Under the commonly (but not universally) recognized Upjohn standard, a corporation's lawyer may engage in privileged communications with any level of corporate employee who has information the lawyer needs. But that favorable Upjohn standard is not self-executing – there is another condition lawyers must satisfy.
In Bobalik v. BJ's Restaurants, Inc., Case No. 3:19-CV-0661-RGJ-LLK, 2020 U.S. Dist. LEXIS 231289 (W.D. Ky. Dec. 9, 2020), plaintiff slipped and fell in a Louisville, Kentucky, restaurant. Not surprisingly, defendant restaurant claimed privilege and work product protection for the resulting investigation. Acknowledging that the Upjohn standard applied, the court nevertheless denied privilege protection – explaining that the restaurant "failed to demonstrate that the manager(s) who completed the investigation notes at issue were aware their statements were being elicited for the purpose of the BJ's Defendants obtaining legal advice." Id. at *12-13. The restaurant could not successfully assert privilege protection "[w]ithout showing such awareness." Id. at *13.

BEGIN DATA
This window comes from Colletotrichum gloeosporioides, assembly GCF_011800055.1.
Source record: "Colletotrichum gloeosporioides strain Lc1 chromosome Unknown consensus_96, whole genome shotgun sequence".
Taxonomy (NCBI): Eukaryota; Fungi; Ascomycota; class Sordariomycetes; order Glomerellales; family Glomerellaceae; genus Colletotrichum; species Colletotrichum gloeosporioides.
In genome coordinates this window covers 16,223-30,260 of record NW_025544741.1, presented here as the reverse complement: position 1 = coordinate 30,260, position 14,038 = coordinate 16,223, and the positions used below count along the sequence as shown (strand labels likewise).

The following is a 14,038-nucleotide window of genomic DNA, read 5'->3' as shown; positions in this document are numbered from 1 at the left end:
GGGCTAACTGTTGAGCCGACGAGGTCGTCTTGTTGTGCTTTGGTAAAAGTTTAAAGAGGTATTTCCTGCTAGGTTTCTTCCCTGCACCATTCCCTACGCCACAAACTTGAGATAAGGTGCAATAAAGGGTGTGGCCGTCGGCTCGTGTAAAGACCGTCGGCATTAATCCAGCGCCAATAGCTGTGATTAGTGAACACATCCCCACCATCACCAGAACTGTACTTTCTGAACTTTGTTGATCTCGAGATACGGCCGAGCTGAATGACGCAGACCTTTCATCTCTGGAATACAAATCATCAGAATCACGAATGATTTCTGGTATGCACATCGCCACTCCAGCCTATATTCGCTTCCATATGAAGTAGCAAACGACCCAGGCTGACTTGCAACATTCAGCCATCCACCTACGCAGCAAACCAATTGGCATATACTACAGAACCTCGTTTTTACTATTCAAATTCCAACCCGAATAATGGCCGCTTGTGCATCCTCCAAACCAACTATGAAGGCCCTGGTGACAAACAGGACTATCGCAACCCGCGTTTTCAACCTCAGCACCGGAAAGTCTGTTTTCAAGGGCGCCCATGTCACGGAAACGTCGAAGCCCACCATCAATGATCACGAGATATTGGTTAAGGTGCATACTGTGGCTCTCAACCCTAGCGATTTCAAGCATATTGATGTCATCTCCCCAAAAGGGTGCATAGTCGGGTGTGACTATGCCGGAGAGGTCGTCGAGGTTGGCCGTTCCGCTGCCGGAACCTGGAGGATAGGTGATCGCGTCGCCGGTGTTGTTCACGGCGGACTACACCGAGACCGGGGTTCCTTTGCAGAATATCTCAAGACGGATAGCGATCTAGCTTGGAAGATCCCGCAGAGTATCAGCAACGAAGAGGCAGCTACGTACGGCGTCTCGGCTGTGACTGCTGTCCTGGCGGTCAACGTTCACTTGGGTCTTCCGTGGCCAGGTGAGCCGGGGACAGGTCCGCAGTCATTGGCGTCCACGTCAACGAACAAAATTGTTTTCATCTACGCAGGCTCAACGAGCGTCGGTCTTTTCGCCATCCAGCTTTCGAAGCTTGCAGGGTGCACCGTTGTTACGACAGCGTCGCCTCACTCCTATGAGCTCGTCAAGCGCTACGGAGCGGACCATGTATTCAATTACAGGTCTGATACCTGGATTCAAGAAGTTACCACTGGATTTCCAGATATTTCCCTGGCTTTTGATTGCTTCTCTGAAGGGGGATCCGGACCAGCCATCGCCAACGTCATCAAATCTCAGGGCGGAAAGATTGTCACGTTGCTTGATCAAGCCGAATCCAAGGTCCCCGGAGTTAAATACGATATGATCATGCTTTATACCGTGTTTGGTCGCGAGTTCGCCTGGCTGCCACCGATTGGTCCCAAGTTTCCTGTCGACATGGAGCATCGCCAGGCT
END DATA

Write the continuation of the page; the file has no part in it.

Presumably lawyers normally explain during such investigations why they are seeking information from their corporate client's employees (after reciting the Upjohn warning's first half – "I represent the company and I do not represent you"). But even a slip and fall case can remind lawyers not to say something sloppy like "I'm here from headquarters to interview you." Next week's Privilege Point will describe why the restaurant also lost its work product claim.